5.1 Drugs Primarily Acting on Neurotransmitter Mechanisms

5.1.1 Glutamatergic Mechanisms

Sarcosine is a glycine transporter I inhibitor that blocks glycine uptake and enforces the function of the NMDA receptor. Glycine works as a potentiator via the NR1 subunit of the NMDA receptors. A placebo-controlled, double-blind study has shown that sarcosine has a positive effect on neuropsychiatric symptoms of PDD (NCT01785628) [157]. Patients received placebo or 2 mg of sarcosine daily for 8 weeks. Efficacy regarding neuropsychiatric symptoms and safety regarding AEs were the primary endpoints and the Unified Parkinson’s Disease Rating Scale (UPDRS) and cognitive assessment were the secondary endpoints. Temporary dizziness was the only AE reported in the sarcosine group and temporary neuropsychiatric amelioration was achieved in the treatment group, but no differences in cognition or motor function were reported. The researchers indicate a possible tolerance to sarcosine after a relatively short period of treatment and a need for larger studies.

Ceftriaxone is a sterile, semisynthetic, broad-spectrum cephalosporin antibiotic that has been shown to reduce glutamatergic hyperactivity and excitotoxicity and exert neuroprotective properties in preclinical PD models [158, 159, 160]. A phase II trial of ceftriaxone in PDD in which efficacy and safety are going to be investigated is ongoing in Taiwan (NCT03413384; Table 1). Patients will receive ceftriaxone 1 g or placebo on days 1, 3 and 5 per cycle on a 2-weekly cycle.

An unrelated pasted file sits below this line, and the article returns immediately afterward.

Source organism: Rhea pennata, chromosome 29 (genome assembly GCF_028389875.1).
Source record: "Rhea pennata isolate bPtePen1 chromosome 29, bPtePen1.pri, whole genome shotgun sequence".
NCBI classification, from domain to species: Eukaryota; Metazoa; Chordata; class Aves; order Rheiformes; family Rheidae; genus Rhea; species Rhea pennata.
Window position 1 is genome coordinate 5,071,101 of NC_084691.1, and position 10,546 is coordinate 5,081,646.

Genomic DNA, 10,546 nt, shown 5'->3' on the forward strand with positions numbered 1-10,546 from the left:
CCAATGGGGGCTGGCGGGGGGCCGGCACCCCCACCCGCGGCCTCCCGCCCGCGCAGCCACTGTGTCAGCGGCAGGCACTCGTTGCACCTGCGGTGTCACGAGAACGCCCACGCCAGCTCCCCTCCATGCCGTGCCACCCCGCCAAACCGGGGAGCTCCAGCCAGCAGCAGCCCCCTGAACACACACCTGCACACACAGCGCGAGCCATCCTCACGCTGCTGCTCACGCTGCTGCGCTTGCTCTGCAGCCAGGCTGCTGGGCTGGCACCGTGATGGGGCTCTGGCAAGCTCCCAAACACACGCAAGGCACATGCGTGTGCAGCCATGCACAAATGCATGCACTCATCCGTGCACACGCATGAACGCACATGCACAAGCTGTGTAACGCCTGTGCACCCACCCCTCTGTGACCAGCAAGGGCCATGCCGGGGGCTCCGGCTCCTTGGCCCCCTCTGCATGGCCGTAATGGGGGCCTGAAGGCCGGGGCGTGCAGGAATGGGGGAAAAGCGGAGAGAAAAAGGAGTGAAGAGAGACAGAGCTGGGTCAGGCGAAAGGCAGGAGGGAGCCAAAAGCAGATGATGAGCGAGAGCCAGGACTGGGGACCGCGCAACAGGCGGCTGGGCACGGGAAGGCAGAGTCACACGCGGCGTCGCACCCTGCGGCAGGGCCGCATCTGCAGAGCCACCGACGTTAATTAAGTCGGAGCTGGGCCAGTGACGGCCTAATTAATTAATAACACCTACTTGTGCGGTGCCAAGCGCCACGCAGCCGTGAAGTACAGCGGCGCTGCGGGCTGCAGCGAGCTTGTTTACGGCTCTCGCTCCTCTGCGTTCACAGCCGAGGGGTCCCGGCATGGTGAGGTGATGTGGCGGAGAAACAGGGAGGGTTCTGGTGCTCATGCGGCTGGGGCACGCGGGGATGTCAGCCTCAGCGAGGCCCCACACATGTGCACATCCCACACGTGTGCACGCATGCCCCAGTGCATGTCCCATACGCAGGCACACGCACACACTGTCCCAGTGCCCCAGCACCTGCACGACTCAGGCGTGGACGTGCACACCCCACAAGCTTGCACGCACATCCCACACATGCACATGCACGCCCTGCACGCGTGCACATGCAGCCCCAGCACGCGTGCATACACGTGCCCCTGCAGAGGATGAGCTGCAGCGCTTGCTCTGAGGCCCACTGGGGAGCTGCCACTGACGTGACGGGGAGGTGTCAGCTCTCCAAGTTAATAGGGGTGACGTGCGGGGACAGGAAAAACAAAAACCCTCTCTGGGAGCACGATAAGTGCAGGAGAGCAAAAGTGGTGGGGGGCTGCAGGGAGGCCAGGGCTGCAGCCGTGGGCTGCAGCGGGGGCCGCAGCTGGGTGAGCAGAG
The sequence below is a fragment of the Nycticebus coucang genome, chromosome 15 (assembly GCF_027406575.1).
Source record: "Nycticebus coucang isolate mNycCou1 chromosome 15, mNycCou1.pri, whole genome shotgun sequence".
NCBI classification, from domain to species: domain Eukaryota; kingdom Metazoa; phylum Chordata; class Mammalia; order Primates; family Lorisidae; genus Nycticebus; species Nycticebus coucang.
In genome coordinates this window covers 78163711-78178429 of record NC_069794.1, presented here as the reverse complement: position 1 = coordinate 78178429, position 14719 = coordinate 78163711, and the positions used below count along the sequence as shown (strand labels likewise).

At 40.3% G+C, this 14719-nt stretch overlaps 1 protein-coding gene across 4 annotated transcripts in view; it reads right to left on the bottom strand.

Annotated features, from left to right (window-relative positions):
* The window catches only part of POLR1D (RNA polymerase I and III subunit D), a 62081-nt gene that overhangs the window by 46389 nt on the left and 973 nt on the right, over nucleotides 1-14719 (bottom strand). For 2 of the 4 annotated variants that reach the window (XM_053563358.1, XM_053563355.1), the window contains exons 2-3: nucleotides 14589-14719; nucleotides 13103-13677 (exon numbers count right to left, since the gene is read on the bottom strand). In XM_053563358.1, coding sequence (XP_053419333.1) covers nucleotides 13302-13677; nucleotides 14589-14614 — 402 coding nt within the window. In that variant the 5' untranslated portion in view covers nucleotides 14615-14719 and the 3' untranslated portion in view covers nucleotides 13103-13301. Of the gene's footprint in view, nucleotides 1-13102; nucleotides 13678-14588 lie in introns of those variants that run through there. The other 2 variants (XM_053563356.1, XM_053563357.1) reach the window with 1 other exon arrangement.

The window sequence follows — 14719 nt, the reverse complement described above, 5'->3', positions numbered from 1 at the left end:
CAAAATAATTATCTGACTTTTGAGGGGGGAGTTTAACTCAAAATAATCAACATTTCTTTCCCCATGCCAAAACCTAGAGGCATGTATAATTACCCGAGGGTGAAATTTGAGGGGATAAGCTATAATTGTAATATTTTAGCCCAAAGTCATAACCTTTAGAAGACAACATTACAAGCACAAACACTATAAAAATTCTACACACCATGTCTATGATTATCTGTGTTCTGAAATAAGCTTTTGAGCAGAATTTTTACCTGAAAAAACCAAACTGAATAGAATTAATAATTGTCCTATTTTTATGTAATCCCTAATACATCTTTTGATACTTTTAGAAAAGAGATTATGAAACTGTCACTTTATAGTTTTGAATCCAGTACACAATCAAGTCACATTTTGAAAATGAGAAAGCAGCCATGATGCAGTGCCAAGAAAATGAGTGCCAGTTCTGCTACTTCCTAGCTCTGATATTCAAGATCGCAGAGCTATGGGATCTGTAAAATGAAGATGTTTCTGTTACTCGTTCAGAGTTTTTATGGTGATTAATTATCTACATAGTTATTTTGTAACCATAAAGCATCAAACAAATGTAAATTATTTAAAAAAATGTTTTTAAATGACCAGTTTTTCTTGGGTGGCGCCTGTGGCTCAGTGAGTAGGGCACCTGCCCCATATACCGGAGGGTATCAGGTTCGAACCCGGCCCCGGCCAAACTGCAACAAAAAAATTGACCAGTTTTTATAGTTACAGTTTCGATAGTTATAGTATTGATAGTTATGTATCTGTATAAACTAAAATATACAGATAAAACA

Table 1

Clinical trials investigating novel treatments for Parkinson’s disease dementia identifier

Study design

Estimated enrolment (n)


Mechanism of action


Relevant outcome measures


R, OL prospective, paralleled study




Donepezil 25 mg (high dose) vs. donepezil 10 mg (standard dose)

General cognitive function assessed with Korean MMSE-2. Timeframe: change from baseline to week 24


R, DB, PC, phase II study



Cephalosporin antibiotic

Ceftriaxone vs. placebo

Assessment of memory, orientation, language, and praxis measured with ADAS-Cog. Timeframe: change from baseline to weeks 17 and 33


R, DB, PC, phase II study



Sigma-1 receptor agonist

ANAVEX2-73 vs. placebo

Continuity of attention measured by CDR computerised assessment system continuity of attention test





Norepinephrine reuptake inhibitor

Atomoxetine vs. placebo

Assessment of 7 atomoxetine-sensitive neuropsychological measures of attention, set-shifting, information processing speed and working memory. Timeframe: change from baseline to 10 weeks





Dual 5-HT6/5-HT2A antagonist

SYN120 vs. placebo

Assessment of CDR cognition battery continuity of attention. Timeframe: baseline to week 16